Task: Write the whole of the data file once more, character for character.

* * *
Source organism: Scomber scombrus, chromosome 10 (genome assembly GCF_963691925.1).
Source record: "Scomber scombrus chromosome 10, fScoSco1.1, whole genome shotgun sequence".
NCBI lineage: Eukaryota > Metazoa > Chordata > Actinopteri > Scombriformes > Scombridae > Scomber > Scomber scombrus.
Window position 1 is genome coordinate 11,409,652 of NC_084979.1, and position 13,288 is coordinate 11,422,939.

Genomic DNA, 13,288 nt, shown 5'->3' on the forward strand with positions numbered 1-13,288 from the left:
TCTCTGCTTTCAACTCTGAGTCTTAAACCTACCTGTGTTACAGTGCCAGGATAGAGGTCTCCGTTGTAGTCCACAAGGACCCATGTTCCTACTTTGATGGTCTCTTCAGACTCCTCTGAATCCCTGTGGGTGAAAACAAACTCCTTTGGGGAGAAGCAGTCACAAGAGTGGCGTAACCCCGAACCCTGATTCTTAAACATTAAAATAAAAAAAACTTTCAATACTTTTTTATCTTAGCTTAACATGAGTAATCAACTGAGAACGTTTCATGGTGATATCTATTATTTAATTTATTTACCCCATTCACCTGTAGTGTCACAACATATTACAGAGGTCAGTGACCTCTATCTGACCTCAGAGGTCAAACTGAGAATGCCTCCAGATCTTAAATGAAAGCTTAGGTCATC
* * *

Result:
Source organism: Scomber scombrus, chromosome 10 (genome assembly GCF_963691925.1).
Source record: "Scomber scombrus chromosome 10, fScoSco1.1, whole genome shotgun sequence".
NCBI lineage: Eukaryota > Metazoa > Chordata > Actinopteri > Scombriformes > Scombridae > Scomber > Scomber scombrus.
Window position 1 is genome coordinate 11,409,652 of NC_084979.1, and position 13,288 is coordinate 11,422,939.

Genomic DNA, 13,288 nt, shown 5'->3' on the forward strand with positions numbered 1-13,288 from the left:
TCTCTGCTTTCAACTCTGAGTCTTAAACCTACCTGTGTTACAGTGCCAGGATAGAGGTCTCCGTTGTAGTCCACAAGGACCCATGTTCCTACTTTGATGGTCTCTTCAGACTCCTCTGAATCCCTGTGGGTGAAAACAAACTCCTTTGGGGAGAAGCAGTCACAAGAGTGGCGTAACCCCGAACCCTGATTCTTAAACATTAAAATAAAAAAAACTTTCAATACTTTTTTATCTTAGCTTAACATGAGTAATCAACTGAGAACGTTTCATGGTGATATCTATTATTTAATTTATTTACCCCATTCACCTGTAGTGTCACAACATATTACAGAGGTCAGTGACCTCTATCTGACCTCAGAGGTCAAACTGAGAATGCCTCCAGATCTTAAATGAAAGCTTAGGTCATC